In the final analysis then, it is our opinion that Travelers has satisfied all three requirements necessary to open a default judgment and, therefore, the court below abused its discretion in denying the petition to open. In reaching this conclusion we are ever mindful of the principle that: "In determining whether a judgment by default should be opened, we must ascertain whether there are present any equitable considerations in the factual posture of the case which require that we grant to a defendant against whom the judgment has been entered an opportunity to have his `day in court' and to have the cause decided upon the merits. In so doing, we act as a court of conscience." Kraynick v. Hertz, 443 Pa. 105, 111, 277 A.2d 144, 147 (1971). It must also be recognized that the rules which authorize the entrance of a default judgment were designed to prevent a dilatory defendant from unreasonably thwarting the plaintiffs' efforts to establish a claim. Id. "The rules are not primarily intended to provide the plaintiff with a means of gaining a judgment without the difficulties which arise from litigation." Moyer v. Americana Mobile Homes, Inc., 244 Pa.Super. at 445, 368 A.2d at 804; Kraynick v. Hertz, supra. In the case at hand, the record is replete with "equitable considerations which impress the court with the need for relief." Ehnes v. Wagner, 388 Pa. 102, 104, 130 A.2d 171, 172 (1957). For example, if the default judgment were permitted to remain intact it is conceivable that Travelers (the surety), whose liability cannot exceed that of its principal (NADCO), East Crosswords Center, Inc. v. Mellon-Stuart Co., 416 Pa. 229, 205 A.2d 865 (1965), would be faced with a money judgment of more than $140,000.00 after a trial establishes that its principal is not liable to the plaintiff. While this factor would not of itself compel relief, when it is considered in conjunction with plaintiff's failure *395 to give notice of its intent to take a default[5] and, most importantly, Travelers' reasonable compliance with the rules necessary for opening a judgment, we are of the view the court below abused its discretion in declining to open the judgment.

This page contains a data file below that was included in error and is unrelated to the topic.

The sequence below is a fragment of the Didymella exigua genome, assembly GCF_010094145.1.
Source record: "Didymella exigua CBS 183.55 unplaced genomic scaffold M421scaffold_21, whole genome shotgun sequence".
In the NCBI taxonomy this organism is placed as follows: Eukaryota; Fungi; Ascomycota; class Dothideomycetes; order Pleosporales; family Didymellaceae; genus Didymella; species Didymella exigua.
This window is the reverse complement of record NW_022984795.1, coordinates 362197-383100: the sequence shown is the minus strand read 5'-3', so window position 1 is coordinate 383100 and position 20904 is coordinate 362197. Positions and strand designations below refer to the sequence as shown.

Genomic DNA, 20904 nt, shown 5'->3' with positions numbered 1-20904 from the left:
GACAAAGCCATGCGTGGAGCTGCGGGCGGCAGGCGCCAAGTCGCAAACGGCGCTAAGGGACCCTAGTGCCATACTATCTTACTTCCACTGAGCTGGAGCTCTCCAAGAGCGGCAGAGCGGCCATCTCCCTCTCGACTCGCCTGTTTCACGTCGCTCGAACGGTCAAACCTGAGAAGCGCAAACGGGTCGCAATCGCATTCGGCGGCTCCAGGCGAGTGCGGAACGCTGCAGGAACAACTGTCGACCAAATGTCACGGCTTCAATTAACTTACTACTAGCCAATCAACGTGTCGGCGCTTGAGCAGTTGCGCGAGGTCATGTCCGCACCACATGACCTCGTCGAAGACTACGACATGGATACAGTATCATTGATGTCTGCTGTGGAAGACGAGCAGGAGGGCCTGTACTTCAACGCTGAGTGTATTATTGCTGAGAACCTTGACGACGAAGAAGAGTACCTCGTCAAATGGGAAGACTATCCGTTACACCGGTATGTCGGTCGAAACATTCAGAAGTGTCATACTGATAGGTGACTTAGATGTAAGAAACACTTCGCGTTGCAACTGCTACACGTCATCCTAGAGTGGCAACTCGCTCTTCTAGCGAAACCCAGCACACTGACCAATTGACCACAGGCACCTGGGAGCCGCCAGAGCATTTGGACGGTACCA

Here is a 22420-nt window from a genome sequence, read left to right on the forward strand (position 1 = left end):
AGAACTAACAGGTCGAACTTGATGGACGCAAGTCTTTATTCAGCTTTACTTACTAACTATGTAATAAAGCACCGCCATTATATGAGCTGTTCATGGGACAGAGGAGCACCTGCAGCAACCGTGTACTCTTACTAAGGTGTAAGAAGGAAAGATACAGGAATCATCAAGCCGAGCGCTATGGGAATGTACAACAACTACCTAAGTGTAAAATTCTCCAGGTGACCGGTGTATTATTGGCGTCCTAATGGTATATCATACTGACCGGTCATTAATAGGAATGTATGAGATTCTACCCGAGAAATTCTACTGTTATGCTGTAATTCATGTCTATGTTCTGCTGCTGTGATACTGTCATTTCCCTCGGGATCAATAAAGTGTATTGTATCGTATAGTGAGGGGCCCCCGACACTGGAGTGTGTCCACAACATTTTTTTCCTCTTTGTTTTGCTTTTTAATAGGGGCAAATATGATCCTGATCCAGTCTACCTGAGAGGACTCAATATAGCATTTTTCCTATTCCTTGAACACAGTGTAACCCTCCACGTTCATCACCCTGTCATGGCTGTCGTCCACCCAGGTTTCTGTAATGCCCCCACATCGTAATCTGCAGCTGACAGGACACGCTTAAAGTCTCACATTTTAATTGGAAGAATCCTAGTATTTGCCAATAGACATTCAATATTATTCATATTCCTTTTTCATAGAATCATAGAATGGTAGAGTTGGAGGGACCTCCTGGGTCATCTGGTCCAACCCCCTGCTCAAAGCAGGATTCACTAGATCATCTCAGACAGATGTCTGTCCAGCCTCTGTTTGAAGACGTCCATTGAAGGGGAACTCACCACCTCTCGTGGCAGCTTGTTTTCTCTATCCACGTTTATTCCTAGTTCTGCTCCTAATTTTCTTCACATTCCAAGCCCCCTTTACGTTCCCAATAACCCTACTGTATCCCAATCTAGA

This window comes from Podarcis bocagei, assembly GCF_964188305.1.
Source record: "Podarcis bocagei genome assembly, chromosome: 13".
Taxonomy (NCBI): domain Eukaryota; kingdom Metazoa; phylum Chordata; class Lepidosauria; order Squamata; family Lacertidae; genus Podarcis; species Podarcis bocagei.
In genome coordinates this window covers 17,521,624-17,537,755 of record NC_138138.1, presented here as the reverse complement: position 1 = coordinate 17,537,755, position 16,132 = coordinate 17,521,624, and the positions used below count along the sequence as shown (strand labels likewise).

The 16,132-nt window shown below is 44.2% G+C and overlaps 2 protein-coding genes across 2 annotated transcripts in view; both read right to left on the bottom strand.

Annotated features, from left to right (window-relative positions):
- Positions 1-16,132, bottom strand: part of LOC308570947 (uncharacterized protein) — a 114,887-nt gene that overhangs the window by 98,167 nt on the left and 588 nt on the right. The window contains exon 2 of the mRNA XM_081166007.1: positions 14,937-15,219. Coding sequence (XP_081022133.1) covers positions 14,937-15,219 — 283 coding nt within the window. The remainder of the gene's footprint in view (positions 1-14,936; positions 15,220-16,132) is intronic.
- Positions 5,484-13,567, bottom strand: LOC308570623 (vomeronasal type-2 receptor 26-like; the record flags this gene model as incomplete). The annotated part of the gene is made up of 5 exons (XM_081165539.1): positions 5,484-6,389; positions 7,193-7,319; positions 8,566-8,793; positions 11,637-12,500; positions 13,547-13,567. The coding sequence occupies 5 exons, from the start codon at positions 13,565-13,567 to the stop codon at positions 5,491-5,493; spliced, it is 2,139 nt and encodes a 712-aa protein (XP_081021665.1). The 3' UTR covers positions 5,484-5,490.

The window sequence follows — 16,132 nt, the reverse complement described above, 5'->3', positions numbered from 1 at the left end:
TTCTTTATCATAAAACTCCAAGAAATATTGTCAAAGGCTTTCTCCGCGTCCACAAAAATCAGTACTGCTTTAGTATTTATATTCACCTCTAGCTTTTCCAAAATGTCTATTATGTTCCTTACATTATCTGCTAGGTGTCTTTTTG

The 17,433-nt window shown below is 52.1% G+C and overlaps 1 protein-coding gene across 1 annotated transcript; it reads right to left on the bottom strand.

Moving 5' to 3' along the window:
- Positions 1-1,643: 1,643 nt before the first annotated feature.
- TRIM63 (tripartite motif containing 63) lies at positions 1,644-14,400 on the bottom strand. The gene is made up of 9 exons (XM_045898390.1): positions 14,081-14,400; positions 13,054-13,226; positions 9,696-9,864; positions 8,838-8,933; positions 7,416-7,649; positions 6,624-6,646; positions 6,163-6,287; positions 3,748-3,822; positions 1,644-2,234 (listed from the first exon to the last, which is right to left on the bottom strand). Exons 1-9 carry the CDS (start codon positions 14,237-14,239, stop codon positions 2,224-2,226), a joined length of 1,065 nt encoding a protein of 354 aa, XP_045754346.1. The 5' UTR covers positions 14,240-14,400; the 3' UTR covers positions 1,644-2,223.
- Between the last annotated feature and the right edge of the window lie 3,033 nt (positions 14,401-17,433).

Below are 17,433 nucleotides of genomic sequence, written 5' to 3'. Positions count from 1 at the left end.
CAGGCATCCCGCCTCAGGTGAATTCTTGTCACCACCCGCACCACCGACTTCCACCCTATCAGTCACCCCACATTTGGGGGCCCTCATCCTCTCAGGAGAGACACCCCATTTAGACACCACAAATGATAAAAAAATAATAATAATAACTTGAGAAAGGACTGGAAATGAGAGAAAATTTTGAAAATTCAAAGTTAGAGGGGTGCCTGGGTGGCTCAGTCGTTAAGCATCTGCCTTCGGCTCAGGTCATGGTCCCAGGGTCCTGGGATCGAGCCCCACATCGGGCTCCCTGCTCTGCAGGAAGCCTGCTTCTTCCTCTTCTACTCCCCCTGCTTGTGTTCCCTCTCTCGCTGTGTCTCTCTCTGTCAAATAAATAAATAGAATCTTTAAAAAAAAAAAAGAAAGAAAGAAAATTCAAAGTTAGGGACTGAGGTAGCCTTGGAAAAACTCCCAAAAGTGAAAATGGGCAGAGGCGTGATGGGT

Order reversed.

WATKINS, former President Judge, did not participate in the consideration or decision of this case.


[1] NADCO is the principal and Travelers the surety on various performance and payment bonds executed in connection with the construction contract.